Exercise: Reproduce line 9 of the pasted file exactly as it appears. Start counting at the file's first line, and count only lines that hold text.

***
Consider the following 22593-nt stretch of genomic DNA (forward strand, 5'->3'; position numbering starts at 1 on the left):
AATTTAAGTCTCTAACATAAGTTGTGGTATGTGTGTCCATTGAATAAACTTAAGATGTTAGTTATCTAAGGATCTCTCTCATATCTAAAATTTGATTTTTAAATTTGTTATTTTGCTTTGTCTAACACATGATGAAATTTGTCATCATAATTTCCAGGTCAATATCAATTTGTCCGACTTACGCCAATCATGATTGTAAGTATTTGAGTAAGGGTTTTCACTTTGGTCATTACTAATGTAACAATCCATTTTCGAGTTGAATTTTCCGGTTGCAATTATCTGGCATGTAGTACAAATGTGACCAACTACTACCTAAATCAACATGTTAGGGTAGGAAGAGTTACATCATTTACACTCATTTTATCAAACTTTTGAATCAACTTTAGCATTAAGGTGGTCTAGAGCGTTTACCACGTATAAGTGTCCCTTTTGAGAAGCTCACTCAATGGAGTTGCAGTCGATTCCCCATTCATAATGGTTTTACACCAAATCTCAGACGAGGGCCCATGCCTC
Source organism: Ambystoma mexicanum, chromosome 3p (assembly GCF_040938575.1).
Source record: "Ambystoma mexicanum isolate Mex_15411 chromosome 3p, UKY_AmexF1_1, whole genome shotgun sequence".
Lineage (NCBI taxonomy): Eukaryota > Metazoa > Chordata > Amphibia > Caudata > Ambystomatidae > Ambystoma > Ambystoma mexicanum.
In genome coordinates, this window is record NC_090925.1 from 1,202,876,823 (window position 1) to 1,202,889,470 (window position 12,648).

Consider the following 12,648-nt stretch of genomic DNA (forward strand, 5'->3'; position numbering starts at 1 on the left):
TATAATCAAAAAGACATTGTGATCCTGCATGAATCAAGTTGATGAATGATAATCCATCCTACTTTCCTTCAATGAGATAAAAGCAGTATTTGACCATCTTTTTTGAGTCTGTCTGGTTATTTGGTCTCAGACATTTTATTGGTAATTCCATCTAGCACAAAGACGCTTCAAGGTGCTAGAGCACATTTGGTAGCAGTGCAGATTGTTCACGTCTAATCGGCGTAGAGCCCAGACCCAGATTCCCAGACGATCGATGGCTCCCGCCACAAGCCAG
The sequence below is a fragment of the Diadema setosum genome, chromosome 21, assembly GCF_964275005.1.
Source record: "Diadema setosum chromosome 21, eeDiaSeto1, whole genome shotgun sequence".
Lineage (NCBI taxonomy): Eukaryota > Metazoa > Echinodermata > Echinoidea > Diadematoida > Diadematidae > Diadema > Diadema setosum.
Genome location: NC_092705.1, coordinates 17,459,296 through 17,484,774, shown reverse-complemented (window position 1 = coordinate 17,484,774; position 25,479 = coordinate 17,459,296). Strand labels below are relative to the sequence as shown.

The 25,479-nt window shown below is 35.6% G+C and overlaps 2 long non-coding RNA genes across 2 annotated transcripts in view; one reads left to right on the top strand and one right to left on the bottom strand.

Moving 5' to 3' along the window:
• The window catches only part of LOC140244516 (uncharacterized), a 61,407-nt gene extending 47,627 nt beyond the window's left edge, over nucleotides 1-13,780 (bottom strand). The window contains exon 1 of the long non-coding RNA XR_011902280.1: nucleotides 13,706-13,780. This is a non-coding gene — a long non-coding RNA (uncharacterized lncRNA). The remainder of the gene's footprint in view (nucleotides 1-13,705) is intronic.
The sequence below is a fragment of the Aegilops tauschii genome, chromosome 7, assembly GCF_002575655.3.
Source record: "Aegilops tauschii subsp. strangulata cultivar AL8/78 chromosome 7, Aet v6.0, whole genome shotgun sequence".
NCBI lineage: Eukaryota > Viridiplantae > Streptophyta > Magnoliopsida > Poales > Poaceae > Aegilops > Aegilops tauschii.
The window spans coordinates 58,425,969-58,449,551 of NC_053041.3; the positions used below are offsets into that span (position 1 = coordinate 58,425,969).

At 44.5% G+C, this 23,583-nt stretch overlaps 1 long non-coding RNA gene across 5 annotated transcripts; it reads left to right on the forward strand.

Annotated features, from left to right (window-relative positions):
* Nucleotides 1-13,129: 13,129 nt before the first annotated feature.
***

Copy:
The sequence below is a fragment of the Diadema setosum genome, chromosome 21, assembly GCF_964275005.1.